They’re feeding. A lot. It’s noisy. No wonder we can approach them like this. The bulls are pulling and tearing and breaking and munching—and I can hear their stomachs growling. They’re next to some absolutely thick brush and I know if we spook them and they run in there I’m not going after them, not if … I am sure one of them just spotted us. Michael, Exile, Danie and I hunch closely, shadowed by Tom with the camera over my shoulder. Danie twitches at my elbow. He nods at a bull and I nod in return and he mouths, “Can you shoot?”
Nope. The bull is standing broadside 20 yards away. And so are at least three other bulls. Where are the other two? I’m a couple feet to Danie’s right. Clearly, my view differs from his. I try but no, no, I can’t find an aiming point through the brush.
The crowd to my right looks like it’s filming a violent episode of “This is Your Life.” Either that or it’s “Candid Camera.” Five men crouch 10 yards away, fanned out in a sort of skirmishers left formation, staring intently at the scene—at me. Everybody’s got a good seat. Two of them are running cameras. Three hold guns. Jeez, I cannot screw this up.
We tiptoe right, left, trying to line up a shot as the bulls fade into the grass. Exile, agitated now, directs me to shoot and I hiss back, “I’m listening to him!” My eyes narrow and I point to my PH. I’m ready now.
Danie grabs me: “This way.”
We wheel to our right and move 20 yards, then slowly Danie and Michael and I creep to the left, up a little rise … there he is, there’s the bull. Danie slowly sets up the sticks and I’m calm now, sure of my actions: focus, breathe, squeeze, follow through, reload.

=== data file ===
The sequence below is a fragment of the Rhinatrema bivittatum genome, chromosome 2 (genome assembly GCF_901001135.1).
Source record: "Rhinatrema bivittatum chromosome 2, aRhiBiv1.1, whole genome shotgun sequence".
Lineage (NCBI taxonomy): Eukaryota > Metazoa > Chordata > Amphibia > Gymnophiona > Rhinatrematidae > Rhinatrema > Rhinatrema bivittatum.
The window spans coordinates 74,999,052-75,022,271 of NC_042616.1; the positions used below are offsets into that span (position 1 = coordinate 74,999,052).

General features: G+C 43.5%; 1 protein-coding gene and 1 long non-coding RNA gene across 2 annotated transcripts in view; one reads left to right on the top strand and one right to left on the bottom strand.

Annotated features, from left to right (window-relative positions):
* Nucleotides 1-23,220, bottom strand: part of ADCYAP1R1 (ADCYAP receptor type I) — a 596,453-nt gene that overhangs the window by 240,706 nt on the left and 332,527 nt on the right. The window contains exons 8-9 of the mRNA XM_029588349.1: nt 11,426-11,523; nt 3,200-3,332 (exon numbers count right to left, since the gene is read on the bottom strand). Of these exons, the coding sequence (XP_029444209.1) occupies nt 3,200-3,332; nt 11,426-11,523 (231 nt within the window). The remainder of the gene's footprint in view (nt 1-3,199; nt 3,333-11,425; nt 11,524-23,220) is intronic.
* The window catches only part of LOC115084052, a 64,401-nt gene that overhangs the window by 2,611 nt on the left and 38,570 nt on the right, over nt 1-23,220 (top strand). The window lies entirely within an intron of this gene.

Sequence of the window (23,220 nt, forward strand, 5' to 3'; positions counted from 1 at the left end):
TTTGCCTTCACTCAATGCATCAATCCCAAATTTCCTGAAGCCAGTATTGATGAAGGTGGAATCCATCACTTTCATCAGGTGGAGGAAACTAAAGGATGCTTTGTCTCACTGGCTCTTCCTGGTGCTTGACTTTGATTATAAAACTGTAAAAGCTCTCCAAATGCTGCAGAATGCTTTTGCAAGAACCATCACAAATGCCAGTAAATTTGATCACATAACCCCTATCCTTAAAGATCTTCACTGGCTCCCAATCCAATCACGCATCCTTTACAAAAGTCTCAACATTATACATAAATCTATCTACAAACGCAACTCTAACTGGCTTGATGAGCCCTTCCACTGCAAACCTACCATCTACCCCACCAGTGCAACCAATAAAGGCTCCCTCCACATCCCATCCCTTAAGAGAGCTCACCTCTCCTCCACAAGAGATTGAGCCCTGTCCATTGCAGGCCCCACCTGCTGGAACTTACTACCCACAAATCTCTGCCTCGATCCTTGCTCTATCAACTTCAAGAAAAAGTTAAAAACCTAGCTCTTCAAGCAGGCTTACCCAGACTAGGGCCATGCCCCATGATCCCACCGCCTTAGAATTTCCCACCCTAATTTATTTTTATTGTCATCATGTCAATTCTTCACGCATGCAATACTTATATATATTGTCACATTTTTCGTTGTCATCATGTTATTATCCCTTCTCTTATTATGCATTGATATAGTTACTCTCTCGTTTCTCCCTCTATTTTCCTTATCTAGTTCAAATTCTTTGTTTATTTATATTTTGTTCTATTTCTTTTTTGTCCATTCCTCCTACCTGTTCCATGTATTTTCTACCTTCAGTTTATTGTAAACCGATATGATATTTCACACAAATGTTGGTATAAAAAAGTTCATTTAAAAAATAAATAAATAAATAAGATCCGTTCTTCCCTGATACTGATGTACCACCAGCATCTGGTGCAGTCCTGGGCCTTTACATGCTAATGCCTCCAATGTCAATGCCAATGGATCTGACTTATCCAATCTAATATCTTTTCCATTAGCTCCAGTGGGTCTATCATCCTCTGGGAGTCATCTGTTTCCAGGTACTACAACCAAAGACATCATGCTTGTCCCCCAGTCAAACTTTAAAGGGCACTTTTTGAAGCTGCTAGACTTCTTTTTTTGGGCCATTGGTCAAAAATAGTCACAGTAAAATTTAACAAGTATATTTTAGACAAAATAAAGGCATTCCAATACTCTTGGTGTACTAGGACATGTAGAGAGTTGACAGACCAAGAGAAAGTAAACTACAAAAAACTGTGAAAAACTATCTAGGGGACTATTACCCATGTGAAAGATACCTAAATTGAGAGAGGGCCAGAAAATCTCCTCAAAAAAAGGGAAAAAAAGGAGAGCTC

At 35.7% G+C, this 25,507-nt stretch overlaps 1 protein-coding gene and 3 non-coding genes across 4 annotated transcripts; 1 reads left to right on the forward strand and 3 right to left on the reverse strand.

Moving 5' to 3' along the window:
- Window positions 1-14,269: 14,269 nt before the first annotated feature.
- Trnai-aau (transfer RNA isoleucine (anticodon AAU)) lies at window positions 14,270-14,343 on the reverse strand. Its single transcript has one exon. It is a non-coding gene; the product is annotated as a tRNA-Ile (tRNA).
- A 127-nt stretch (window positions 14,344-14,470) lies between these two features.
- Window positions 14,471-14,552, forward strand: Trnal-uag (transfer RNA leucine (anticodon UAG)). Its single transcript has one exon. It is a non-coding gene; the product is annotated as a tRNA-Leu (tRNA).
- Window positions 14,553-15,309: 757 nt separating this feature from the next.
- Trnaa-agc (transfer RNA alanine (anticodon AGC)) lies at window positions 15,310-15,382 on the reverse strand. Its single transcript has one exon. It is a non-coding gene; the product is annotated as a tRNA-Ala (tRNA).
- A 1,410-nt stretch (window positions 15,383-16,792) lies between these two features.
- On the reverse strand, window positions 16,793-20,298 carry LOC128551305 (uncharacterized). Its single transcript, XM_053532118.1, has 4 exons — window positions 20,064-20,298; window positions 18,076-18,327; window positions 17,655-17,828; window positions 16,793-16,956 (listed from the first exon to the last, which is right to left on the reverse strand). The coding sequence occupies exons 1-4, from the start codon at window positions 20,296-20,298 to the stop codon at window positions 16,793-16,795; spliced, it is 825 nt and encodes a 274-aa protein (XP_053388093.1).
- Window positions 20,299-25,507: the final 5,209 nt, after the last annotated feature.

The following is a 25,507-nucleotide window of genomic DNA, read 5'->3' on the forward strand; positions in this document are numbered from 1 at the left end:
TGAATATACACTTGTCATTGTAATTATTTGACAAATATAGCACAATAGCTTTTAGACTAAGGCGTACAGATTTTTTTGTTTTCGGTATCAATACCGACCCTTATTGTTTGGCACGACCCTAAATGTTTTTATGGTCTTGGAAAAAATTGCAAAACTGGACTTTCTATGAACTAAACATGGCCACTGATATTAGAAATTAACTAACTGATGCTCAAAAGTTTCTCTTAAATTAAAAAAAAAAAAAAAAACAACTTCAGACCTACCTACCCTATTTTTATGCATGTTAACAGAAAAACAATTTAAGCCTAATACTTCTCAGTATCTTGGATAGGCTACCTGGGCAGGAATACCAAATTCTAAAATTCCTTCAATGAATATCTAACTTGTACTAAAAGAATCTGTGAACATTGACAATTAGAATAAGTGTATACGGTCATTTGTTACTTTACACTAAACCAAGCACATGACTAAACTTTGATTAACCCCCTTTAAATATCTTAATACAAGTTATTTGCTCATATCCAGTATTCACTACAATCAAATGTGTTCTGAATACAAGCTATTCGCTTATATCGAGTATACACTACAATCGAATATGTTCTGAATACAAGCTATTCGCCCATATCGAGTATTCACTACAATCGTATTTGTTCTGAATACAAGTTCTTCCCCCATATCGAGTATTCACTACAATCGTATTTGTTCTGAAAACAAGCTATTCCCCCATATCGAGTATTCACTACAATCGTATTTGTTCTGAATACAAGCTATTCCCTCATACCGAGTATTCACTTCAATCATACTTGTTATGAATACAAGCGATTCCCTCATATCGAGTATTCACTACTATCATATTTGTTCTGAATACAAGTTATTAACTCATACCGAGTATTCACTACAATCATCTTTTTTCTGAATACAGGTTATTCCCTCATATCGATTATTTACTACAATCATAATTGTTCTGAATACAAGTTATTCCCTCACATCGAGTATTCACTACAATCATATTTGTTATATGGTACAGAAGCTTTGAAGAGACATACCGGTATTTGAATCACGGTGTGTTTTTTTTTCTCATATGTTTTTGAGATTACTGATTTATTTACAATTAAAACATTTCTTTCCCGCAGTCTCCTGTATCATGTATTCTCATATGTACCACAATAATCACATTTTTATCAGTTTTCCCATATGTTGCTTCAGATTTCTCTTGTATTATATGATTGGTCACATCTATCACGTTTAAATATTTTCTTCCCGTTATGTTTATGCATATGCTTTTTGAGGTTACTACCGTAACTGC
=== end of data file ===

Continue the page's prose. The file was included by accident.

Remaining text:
I know before I come out of recoil I’ve missed the brain. The bull wheels to his left as I stroke the bolt, so I do as I learned and fire into the beast’s heart and lungs. Reload. The shoulder—again. (I think; the third shot is a blur.) Danie shoots, too. Then things get a little sporty: I short-stroke the controlled-round feed bolt on the Kimber. I know what I’ve done immediately. By now the bull’s taken a couple of steps. He isn’t’ going anywhere fast, which suggests I can do what I must: Look down to clear the jam I’ve created.
When I look up an instant later I can see the bull standing there not looking too worried. I can see his back, I can aim for the spine. But since I’ve looked down I figure I better be sure so I ask for help.
“I can’t see him. Which one is he?”
Now, mind you, I’m sure I’m looking at the right bull. But since our presence and intent is no longer a secret I figure I might as well start talking. What I think and what I say, though, are two different things. What I thought was, “Are we sure that’s my bull? I want to be sure before I shoot again.”
Michael is jazzed. He grabs my strong arm and shouts, “He’s there. He’s right there. Shoot! Shoot!”
I think I will if he’ll let go of my arm, and when he does I aim for the spine and fire again, and the bull fades into the grass.
I breathe deeply and reload—a full magazine; never had to do that before.
We conga, all 10 of us, back to the left, every gun at the high ready, through the grass where the bulls stood then swing back a hundred degrees to our right then wheel right again. Danie wants to sweep the area to be sure the gang has moved off before we relax.
And then we approach the bull. Now my bull. At least for a while.
We let out such big breaths I bet a bystander would have seen a great cloud of anxious steam rise above us. Bolts are worked and metal chings. Backs are slapped. Somebody, everybody shakes my hand.
Wow. There lies a Botswana bull. He absorbed at least 4 tons each from four 500-grain Sledgehammers from my .458 Kimber. This most magnificent of all creatures on Earth wears splendid tusks. Well, to me they’re splendid. Anyway, I just checked off an item on my bucket list, and fed a village.